I looked inside the cage through the welding mask; the dragon was sitting with its little legs stretched out in front of it with its wings wrapped around its upper body as if to protect itself. They were like a thick leather blanket covered in red scales. It wasn’t moving at all, just sitting motionless looking almost sad in a way. Where had it come from? Was it even real? I didn’t have time to consider these questions however, as the sound of my Dad’s keys in the front door shocked me into action. I picked up the cage and ran into the garage with it, the welding mask falling off behind me as I did so. I couldn’t think where to put it, but I knew I had to hide it. What on earth would my Dad say if he caught me with this? I scanned the garage; Dad’s architecture model occupied most of the available space on a huge wallpaper pasting table in the centre. There were some shelves and also a tool cupboard running the full length of the garage wall. The tool cupboard was the only viable option! Eventually, after much banging and shoving I managed to fit the cage inside the tool cupboard, just about getting the doors closed to fully hide the captured dragon. A little protesting squeak was all that came from the cupboard as I quickly ran back into the kitchen. My Dad called out as he entered the house, “who’s been doing some welding then?” (he’d obviously spotted the mask I’d dropped behind me,) “And why on earth would they be doing it in the hallway?”

What was I going to do? If my Dad found out there was a dragon in the house I’d be in some serious trouble. He was livid with Mum for getting Tammy the cat without asking him first, imagine what he’d be like with me if he found the little red thing in his tool cupboard! What’s worse is I had absolutely no idea where it had come from. I didn’t even contemplate the existence of dragons. I mean, aren’t they just story book fantasy creatures? What if I was going crazy and I’d just shoved a cat carrier into my Dad’s tool cupboard with one of Mum’s red bras inside? What was more likely at this point, me being insane and imagining something or the actual existence of dragons? I was truly exhausted from the walk and probably dehydrated too. If it was all in my head then the last twenty minutes had seemed pretty damn real to me!

My Dad entered the kitchen and smiled at me as he pushed his glasses up his nose. He looked pretty awful in all fairness, probably exhausted from all the walking on the weekend and then a full day at work. Imagine how I looked now! I didn’t have to wait long for the confirmation.

“You look dreadful honey!” he beamed at me as he said it. It was almost as if he was happy to see that he wasn’t the only one suffering.
I tried not to look at him in case my face somehow gave away the fact that I was hiding a dragon in the garage, so I ended up talking more to the kitchen tiles when I retorted, “not as bad as you Dad. Those thick frames on your glasses don’t do a good job of hiding those bags you’re carrying under your eyes. They are so big they’re like suitcases!”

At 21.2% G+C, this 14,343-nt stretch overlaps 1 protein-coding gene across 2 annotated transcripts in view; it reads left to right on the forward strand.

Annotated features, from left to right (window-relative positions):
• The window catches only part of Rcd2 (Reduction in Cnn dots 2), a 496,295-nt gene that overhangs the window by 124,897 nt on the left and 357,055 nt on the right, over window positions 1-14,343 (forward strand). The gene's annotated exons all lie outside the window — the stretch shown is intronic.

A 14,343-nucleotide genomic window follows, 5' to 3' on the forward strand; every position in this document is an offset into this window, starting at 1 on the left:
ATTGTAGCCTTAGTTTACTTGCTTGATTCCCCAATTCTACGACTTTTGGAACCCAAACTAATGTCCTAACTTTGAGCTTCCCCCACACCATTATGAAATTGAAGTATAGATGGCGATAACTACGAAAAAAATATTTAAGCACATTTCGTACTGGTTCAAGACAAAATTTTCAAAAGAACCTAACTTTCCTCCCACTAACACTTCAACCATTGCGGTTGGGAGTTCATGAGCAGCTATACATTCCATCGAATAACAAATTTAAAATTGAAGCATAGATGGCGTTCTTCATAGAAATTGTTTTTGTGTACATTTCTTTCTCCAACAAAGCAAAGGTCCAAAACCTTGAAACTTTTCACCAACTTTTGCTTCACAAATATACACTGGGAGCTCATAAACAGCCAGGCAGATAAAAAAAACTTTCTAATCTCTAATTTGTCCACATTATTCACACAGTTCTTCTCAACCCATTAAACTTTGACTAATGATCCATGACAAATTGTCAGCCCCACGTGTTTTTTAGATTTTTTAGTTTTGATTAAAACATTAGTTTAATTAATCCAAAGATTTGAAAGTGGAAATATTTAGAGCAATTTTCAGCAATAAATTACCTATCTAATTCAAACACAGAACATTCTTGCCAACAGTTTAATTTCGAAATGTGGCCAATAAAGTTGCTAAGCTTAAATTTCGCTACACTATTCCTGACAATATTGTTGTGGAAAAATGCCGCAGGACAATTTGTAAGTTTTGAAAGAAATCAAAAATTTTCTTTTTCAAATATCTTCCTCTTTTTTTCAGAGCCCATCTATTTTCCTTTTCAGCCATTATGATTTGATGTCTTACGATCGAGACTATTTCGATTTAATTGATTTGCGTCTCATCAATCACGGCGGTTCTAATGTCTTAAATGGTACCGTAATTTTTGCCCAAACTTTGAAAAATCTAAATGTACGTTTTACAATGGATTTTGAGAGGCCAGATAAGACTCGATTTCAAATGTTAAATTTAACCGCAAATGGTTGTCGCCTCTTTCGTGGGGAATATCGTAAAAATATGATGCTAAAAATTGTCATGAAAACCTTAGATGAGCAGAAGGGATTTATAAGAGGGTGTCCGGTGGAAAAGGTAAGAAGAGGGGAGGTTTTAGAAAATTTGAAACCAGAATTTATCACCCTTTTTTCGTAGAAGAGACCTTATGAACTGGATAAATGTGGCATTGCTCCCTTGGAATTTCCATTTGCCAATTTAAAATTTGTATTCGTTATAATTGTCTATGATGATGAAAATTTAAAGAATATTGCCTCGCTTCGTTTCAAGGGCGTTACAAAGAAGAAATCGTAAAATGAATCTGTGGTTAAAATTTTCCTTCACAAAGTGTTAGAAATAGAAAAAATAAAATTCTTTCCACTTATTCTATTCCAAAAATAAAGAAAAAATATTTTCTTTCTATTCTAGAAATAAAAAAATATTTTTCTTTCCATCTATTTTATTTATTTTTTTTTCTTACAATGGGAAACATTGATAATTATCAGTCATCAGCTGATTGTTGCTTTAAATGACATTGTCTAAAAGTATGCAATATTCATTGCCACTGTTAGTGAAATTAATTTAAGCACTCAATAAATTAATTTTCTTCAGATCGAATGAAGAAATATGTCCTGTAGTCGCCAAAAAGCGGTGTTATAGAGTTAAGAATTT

It wasn’t one of my best retorts, but it was a good enough response given the circumstances. Seeing as my Dad was pretty vain I knew it wouldn’t be long before he’d be out of my hair and checking his face in the mirror. Whenever I wanted a peaceful ten minutes to myself, or I needed some girlie time with Mum, it was always guaranteed that we’d be on our own in seconds if we mentioned we may have spotted another grey hair on his head!

He walked over to the sink and poured himself a glass of water. “I’m off for a bath honey; make sure you put that welding mask away before your Mum gets home. I don’t have the energy to invent an excuse as to why that would be left lying around!” He gave me a cheeky school boy grin and began walking back down the hallway to go upstairs. As he went I could hear him mimicking my mother under his breath. “Stephen why would you leave that out? Stephen why are the kids still in their school clothes? Stephen what exactly have you done since you’ve got in from work?”

Mum and Dad didn’t really argue but they did bicker pretty much constantly. I think my Mum likes her own way (as most Mums do) but he never let her bother him and she was pretty forgiving considering all the time he spent in the garage with his architecture models. Oh man! That reminded me, Dad had been working on his model of the Canary Wharf each weeknight for the past two months now. There was nowhere else I could hide that cat carrier. I’d have to make sure he wouldn’t be going in the garage otherwise it would be time for some serious explaining when I had no idea where to start on the answers. (I couldn’t even think of an excuse for the welding mask for Gods sake!) I sprinted to the end of the stairs and shouted up to him, “Dad, what are you up to tonight? Are you working on the wharf model again?”

His voice came from the other side of the bathroom door, muffled over the sound of the running water and difficult to hear over Ben clapping at the wrestling match where I think some poor wrestler was bleeding.